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XXL 3D printing using KUKA technology

This 3D printing process is also referred to as additive manufacturing. The process makes use of a digital template to create a solid, three-dimensional object. 3D printing processes are now being used in a wide range of industries. KUKA Industries has taken on the role of leading technology company in a consortium of project partners aiming to develop 3D printing capabilities for the automotive and aerospace industries. The development partner, which specializes in joining technology, has been officially involved in the generative manufacture of high-performance lightweight components since February.

10 May 2017

Together with renowned project partners such as MTU, Airbus, Daimler, BCT, MBraun, Laserline and the Fraunhofer Institute for Laser Technology, KUKA Industries is part of a new project entitled ProLMD from the German Federal Ministry for Education and Research (BMMF). Here, the partners are working on system solutions for manufacturing cost-effective, high-performance metallic components for the aerospace and automotive industries using the laser metal deposition (LMD) method.

KUKA Industries develops new laser technologies in Aachen

For several years now, KUKA Industries has been developing innovative solutions for laser-based welding, cutting and cladding procedures at its site in Aachen in close collaboration with the Fraunhofer Institute for Laser Technology Aachen (ILT). “A wide range of unique special optics, wire and powder feed systems, laser-based process developments and the certified KUKA Industries Laserspy, which is used for monitoring the safety of high-performance laser safety enclosures, were developed in this period,” explains Günter Neumann, Head of the Business Unit Laser Process Solutions at KUKA Industries.

The aim is to manufacture large components such as turbine components more cost-effectively using the LMD method. (Picture source: MTU Aero Engines AG)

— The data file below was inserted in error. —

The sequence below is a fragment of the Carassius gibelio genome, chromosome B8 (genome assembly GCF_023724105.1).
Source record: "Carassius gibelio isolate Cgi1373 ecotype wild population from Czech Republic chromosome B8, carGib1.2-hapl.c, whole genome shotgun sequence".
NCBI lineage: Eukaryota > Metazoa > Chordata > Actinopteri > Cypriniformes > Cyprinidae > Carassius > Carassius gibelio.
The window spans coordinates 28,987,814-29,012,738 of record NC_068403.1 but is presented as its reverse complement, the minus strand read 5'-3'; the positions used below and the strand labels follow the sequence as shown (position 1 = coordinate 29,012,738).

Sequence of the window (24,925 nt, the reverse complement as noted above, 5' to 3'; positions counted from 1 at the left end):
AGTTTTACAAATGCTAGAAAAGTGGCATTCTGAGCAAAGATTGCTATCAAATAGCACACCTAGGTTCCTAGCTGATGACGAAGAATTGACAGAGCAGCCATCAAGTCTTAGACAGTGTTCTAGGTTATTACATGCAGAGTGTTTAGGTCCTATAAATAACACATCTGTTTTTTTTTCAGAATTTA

Manufacturing in a cost-effective manner by means of laser cladding

KUKA Industries is consolidating these skills for the purposes of the new BMBF project. “Together with our project partners, we are aiming to develop a new system solution that is based on robots,” Neumann adds. The project partners expect the project to achieve the expected results: cost savings of up to 15%. Throughout the project, the project consortium led by KUKA Industries and the ILT will bank firmly on the benefits of directionally independent laser cladding carried out by industrial robots. Christian Goldstein, Director of Process Solutions at KUKA Industries explains, “There are virtually no limits to this process in terms of component size and geometry.” The aim of the project is to apply various materials to complex surfaces, such as curved 3D surfaces, with high build-up rates of 1-2kg/h and the best possible results. By integrating the process chains into the production system, it is possible to ensure a consistent level of data management. As such, the project also takes the conditions relating to the requirements of Industrie 4.0 into account.

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